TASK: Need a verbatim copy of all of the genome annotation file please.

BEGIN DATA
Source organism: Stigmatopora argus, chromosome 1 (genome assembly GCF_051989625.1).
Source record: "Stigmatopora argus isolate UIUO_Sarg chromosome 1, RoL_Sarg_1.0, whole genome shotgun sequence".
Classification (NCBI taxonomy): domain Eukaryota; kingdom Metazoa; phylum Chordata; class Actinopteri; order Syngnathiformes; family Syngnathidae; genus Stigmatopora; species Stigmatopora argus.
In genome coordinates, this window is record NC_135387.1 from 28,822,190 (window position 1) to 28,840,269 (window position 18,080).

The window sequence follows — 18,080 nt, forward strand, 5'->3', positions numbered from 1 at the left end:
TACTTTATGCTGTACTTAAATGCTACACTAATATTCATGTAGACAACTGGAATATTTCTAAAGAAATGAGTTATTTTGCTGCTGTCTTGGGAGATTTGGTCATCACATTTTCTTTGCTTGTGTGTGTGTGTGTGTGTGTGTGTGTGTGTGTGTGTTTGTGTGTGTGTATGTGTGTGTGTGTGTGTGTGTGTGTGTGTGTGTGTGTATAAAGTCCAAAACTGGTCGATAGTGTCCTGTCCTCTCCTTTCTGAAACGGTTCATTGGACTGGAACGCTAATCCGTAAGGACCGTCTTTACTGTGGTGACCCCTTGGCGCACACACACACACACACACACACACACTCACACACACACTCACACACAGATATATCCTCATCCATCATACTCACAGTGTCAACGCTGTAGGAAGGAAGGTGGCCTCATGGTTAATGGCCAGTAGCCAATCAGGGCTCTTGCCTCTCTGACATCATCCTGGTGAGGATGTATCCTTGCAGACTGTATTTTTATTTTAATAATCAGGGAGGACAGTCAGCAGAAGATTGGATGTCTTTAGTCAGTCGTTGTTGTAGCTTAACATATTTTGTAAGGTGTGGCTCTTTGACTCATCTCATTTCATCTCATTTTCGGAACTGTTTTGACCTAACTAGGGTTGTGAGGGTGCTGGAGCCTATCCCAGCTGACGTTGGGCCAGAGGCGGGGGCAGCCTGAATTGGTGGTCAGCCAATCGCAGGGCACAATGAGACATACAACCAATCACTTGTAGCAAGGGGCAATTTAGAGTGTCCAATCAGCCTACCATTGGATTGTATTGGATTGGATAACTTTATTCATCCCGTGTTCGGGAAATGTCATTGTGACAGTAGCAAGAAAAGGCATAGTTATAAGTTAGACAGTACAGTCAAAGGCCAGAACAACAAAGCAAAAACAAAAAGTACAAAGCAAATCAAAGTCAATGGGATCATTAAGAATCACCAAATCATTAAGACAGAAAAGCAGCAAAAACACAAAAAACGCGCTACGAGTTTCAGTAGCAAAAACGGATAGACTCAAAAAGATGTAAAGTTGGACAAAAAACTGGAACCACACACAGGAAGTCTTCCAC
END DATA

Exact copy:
Source organism: Stigmatopora argus, chromosome 1 (genome assembly GCF_051989625.1).
Source record: "Stigmatopora argus isolate UIUO_Sarg chromosome 1, RoL_Sarg_1.0, whole genome shotgun sequence".
Classification (NCBI taxonomy): domain Eukaryota; kingdom Metazoa; phylum Chordata; class Actinopteri; order Syngnathiformes; family Syngnathidae; genus Stigmatopora; species Stigmatopora argus.
In genome coordinates, this window is record NC_135387.1 from 28,822,190 (window position 1) to 28,840,269 (window position 18,080).

The window sequence follows — 18,080 nt, forward strand, 5'->3', positions numbered from 1 at the left end:
TACTTTATGCTGTACTTAAATGCTACACTAATATTCATGTAGACAACTGGAATATTTCTAAAGAAATGAGTTATTTTGCTGCTGTCTTGGGAGATTTGGTCATCACATTTTCTTTGCTTGTGTGTGTGTGTGTGTGTGTGTGTGTGTGTGTGTGTTTGTGTGTGTGTATGTGTGTGTGTGTGTGTGTGTGTGTGTGTGTGTGTGTATAAAGTCCAAAACTGGTCGATAGTGTCCTGTCCTCTCCTTTCTGAAACGGTTCATTGGACTGGAACGCTAATCCGTAAGGACCGTCTTTACTGTGGTGACCCCTTGGCGCACACACACACACACACACACACACACTCACACACACACTCACACACAGATATATCCTCATCCATCATACTCACAGTGTCAACGCTGTAGGAAGGAAGGTGGCCTCATGGTTAATGGCCAGTAGCCAATCAGGGCTCTTGCCTCTCTGACATCATCCTGGTGAGGATGTATCCTTGCAGACTGTATTTTTATTTTAATAATCAGGGAGGACAGTCAGCAGAAGATTGGATGTCTTTAGTCAGTCGTTGTTGTAGCTTAACATATTTTGTAAGGTGTGGCTCTTTGACTCATCTCATTTCATCTCATTTTCGGAACTGTTTTGACCTAACTAGGGTTGTGAGGGTGCTGGAGCCTATCCCAGCTGACGTTGGGCCAGAGGCGGGGGCAGCCTGAATTGGTGGTCAGCCAATCGCAGGGCACAATGAGACATACAACCAATCACTTGTAGCAAGGGGCAATTTAGAGTGTCCAATCAGCCTACCATTGGATTGTATTGGATTGGATAACTTTATTCATCCCGTGTTCGGGAAATGTCATTGTGACAGTAGCAAGAAAAGGCATAGTTATAAGTTAGACAGTACAGTCAAAGGCCAGAACAACAAAGCAAAAACAAAAAGTACAAAGCAAATCAAAGTCAATGGGATCATTAAGAATCACCAAATCATTAAGACAGAAAAGCAGCAAAAACACAAAAAACGCGCTACGAGTTTCAGTAGCAAAAACGGATAGACTCAAAAAGATGTAAAGTTGGACAAAAAACTGGAACCACACACAGGAAGTCTTCCAC